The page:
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Polycom's new immersive telepresence room: The Immersive Studio Flex and the new EagleEye Director II
Polycom Immersive Studio Flex
Introduces two new video meeting products aimed at improving in-room and virtual participation.
In a world of video meetings, "Good enough is not good enough" -- a reminder from Michael Frendo, EVP of worldwide engineering at Polycom, in explaining the motivation behind the company's two latest video conferencing products: Immersive Studio Flex and EagleEye Director II.
With the products, introduced today, Polycom aims to improve the meeting room experience for in-room and virtual participants, Frendo told me in a phone briefing.
Immersive Studio Flex
Immersive Studio Flex is a customizable meeting room solution comprising high-definition audio and an 18-foot video wall made up of three 4K UltraHD display screens, as seen below. Besides the audio and video communications, Immersive Studio Flex supports content sharing and offers Skype for Business functionality.
"It seems the UC industry has focused so much on improving virtual meetings that it has forgotten about the need for people to meet in person," said UC analyst and Polycom watcher Zeus Kerravala, when I reached out to him for comment. "The Immersive Studio Flex room does a nice job of blending the physical and virtual meeting spaces so workers can begin working immediately instead of wasting time fiddling with technology."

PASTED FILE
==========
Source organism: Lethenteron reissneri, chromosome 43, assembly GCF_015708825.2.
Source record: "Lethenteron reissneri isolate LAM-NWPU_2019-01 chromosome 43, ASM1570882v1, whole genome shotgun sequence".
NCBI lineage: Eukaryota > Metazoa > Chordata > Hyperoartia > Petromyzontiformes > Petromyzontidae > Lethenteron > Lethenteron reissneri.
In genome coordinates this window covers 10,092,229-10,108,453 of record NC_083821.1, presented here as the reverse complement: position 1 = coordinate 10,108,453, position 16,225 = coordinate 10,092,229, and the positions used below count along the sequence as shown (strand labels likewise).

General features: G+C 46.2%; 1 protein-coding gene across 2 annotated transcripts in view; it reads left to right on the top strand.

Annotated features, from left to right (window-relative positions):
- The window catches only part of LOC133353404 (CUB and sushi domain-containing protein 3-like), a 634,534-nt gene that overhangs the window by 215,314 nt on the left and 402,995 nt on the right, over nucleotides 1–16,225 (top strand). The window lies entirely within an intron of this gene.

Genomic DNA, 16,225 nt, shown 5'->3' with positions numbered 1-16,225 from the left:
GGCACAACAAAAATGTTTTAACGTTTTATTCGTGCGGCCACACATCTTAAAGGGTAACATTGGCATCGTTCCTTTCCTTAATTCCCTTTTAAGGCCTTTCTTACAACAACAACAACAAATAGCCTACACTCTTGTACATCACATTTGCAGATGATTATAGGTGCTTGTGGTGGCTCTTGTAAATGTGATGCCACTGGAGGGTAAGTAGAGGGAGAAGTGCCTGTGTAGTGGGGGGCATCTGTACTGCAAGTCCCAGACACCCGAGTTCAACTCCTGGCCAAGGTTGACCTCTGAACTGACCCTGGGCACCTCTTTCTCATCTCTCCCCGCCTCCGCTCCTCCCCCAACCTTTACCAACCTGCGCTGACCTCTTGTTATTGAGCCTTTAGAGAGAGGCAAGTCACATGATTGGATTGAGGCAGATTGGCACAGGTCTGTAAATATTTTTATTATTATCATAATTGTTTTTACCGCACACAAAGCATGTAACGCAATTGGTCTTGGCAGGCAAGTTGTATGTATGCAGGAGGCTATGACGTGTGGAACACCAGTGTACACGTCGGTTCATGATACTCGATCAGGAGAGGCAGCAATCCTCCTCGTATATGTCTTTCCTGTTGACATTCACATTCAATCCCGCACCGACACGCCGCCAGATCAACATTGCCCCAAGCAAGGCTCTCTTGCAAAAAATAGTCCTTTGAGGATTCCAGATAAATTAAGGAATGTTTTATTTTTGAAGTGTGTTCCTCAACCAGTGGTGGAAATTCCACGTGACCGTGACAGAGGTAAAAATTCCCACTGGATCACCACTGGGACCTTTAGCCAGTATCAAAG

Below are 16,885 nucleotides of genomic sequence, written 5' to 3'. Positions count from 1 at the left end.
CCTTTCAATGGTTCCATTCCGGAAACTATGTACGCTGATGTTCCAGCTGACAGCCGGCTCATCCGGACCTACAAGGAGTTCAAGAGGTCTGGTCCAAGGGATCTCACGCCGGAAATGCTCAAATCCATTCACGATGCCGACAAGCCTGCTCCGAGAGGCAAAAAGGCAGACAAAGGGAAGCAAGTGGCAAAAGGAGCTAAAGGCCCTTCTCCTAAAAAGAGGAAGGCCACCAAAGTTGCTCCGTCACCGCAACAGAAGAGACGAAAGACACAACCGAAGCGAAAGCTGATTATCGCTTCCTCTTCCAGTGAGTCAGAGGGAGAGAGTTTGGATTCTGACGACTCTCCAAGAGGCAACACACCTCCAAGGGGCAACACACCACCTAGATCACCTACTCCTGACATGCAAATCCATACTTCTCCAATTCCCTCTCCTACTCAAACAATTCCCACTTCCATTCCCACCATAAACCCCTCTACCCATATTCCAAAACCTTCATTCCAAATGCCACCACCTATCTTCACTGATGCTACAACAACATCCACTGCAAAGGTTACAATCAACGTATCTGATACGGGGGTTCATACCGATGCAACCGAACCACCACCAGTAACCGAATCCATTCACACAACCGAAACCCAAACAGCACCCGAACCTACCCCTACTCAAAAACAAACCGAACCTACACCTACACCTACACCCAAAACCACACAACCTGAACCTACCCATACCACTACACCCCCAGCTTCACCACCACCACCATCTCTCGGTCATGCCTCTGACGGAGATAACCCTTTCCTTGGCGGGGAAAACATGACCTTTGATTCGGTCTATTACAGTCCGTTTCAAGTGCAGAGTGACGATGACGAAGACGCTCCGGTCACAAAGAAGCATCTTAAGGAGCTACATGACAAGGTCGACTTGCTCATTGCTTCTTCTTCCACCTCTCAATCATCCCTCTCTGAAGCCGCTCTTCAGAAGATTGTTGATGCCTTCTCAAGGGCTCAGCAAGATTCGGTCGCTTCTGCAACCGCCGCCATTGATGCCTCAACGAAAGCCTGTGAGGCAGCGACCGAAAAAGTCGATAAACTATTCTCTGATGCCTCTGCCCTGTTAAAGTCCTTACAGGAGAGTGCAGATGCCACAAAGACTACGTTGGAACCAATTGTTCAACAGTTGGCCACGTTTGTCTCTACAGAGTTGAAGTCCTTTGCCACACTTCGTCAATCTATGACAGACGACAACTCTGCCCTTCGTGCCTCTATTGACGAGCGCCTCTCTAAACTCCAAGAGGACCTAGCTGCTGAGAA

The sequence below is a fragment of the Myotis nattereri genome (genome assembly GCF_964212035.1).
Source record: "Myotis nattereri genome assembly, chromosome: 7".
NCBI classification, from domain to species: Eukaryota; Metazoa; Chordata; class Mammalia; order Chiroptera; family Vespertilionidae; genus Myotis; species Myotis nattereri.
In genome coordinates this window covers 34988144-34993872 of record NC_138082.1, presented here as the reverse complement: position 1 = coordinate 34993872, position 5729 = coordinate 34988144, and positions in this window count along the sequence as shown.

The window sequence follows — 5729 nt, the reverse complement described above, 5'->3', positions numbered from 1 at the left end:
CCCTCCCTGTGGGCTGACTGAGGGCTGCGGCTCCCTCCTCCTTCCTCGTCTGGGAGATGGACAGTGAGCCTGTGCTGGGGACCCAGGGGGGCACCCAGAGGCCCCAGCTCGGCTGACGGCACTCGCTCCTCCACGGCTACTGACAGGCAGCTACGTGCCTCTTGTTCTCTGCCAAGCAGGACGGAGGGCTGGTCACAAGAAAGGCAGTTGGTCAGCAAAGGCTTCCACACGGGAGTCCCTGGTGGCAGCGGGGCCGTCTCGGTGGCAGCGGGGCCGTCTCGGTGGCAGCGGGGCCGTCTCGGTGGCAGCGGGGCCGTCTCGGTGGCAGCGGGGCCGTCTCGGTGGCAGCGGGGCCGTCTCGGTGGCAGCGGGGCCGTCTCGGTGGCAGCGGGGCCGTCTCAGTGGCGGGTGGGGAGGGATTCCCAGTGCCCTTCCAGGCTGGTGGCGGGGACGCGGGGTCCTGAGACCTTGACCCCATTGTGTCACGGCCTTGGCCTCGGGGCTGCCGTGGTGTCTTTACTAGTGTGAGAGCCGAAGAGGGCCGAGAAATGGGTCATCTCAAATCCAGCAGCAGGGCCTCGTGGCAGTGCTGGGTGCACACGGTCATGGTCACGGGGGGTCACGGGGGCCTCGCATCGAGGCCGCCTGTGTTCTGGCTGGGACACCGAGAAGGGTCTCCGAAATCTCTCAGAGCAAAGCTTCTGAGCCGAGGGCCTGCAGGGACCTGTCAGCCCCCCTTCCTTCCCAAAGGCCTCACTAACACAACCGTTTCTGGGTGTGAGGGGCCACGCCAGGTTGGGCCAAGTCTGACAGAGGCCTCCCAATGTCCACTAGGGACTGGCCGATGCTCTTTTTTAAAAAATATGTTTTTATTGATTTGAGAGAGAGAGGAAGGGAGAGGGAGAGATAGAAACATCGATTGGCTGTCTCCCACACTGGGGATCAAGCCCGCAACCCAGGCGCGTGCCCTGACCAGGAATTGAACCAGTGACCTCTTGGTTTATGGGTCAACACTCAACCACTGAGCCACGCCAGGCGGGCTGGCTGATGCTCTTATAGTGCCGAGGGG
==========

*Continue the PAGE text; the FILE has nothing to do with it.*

The "Flex" part of its name comes from the fact that the solution is meant to be flexible and customizable to fit a business's particular room, rather than the other way around, "saving businesses potentially thousands of dollars per room," Kerravala added. "The 18-foot video wall is ideal for agile teams that need to have that lifelike experience where there is no difference between being there and being remote."
Polycom EagleEye Director II
EagleEye Director II
EagleEye Director II is the latest version of the company's technology for tracking speakers in a room. The camera, shown below, automatically zooms in on an active speaker and pans out when the discussion includes more than one person. But it goes a couple steps further than that, Frendo told me. If there are only three people in a 20-person meeting room, only those three people will be framed in the shot. Speakers are framed in such a way as to allow virtual meeting attendees to get both the context of the room and the active speakers. A picture-in-picture display of the room and speaker allows attendees to focus on the speaker while also taking in body language and reactions of those in the room.
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